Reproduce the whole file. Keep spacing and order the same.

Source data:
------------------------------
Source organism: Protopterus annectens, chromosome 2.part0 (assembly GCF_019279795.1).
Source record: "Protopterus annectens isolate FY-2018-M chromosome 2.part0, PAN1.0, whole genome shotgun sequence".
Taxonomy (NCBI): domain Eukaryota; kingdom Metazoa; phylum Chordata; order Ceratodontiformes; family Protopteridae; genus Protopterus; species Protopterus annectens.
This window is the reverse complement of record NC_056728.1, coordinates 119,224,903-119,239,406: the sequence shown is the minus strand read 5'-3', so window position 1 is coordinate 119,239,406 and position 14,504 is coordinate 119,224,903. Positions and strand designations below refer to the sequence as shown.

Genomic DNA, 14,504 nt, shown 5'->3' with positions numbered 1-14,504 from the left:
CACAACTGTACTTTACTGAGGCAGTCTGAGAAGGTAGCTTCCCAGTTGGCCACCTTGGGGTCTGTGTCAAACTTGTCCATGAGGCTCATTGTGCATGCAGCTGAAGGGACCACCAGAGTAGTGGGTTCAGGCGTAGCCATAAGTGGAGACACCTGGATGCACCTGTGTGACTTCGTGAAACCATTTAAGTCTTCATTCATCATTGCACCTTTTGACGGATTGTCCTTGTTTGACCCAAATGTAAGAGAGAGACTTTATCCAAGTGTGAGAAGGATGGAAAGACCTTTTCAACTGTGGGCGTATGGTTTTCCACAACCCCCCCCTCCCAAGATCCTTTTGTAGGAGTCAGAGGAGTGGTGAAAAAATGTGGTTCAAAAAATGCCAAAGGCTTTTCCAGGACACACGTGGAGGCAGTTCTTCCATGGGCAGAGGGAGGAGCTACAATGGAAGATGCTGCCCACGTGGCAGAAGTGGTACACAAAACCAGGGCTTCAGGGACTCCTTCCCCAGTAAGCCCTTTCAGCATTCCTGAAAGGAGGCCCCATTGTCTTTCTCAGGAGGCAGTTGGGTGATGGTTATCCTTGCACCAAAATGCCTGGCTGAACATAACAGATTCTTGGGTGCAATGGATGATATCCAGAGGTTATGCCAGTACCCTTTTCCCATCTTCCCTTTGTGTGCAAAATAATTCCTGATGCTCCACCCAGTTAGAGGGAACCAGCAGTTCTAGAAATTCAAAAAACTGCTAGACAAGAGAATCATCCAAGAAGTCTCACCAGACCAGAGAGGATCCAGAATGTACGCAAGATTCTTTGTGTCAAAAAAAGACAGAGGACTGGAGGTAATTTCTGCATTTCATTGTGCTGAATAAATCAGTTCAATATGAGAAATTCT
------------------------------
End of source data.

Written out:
Source organism: Protopterus annectens, chromosome 2.part0 (assembly GCF_019279795.1).
Source record: "Protopterus annectens isolate FY-2018-M chromosome 2.part0, PAN1.0, whole genome shotgun sequence".
Taxonomy (NCBI): domain Eukaryota; kingdom Metazoa; phylum Chordata; order Ceratodontiformes; family Protopteridae; genus Protopterus; species Protopterus annectens.
This window is the reverse complement of record NC_056728.1, coordinates 119,224,903-119,239,406: the sequence shown is the minus strand read 5'-3', so window position 1 is coordinate 119,239,406 and position 14,504 is coordinate 119,224,903. Positions and strand designations below refer to the sequence as shown.

Genomic DNA, 14,504 nt, shown 5'->3' with positions numbered 1-14,504 from the left:
CACAACTGTACTTTACTGAGGCAGTCTGAGAAGGTAGCTTCCCAGTTGGCCACCTTGGGGTCTGTGTCAAACTTGTCCATGAGGCTCATTGTGCATGCAGCTGAAGGGACCACCAGAGTAGTGGGTTCAGGCGTAGCCATAAGTGGAGACACCTGGATGCACCTGTGTGACTTCGTGAAACCATTTAAGTCTTCATTCATCATTGCACCTTTTGACGGATTGTCCTTGTTTGACCCAAATGTAAGAGAGAGACTTTATCCAAGTGTGAGAAGGATGGAAAGACCTTTTCAACTGTGGGCGTATGGTTTTCCACAACCCCCCCCTCCCAAGATCCTTTTGTAGGAGTCAGAGGAGTGGTGAAAAAATGTGGTTCAAAAAATGCCAAAGGCTTTTCCAGGACACACGTGGAGGCAGTTCTTCCATGGGCAGAGGGAGGAGCTACAATGGAAGATGCTGCCCACGTGGCAGAAGTGGTACACAAAACCAGGGCTTCAGGGACTCCTTCCCCAGTAAGCCCTTTCAGCATTCCTGAAAGGAGGCCCCATTGTCTTTCTCAGGAGGCAGTTGGGTGATGGTTATCCTTGCACCAAAATGCCTGGCTGAACATAACAGATTCTTGGGTGCAATGGATGATATCCAGAGGTTATGCCAGTACCCTTTTCCCATCTTCCCTTTGTGTGCAAAATAATTCCTGATGCTCCACCCAGTTAGAGGGAACCAGCAGTTCTAGAAATTCAAAAAACTGCTAGACAAGAGAATCATCCAAGAAGTCTCACCAGACCAGAGAGGATCCAGAATGTACGCAAGATTCTTTGTGTCAAAAAAAGACAGAGGACTGGAGGTAATTTCTGCATTTCATTGTGCTGAATAAATCAGTTCAATATGAGAAATTCT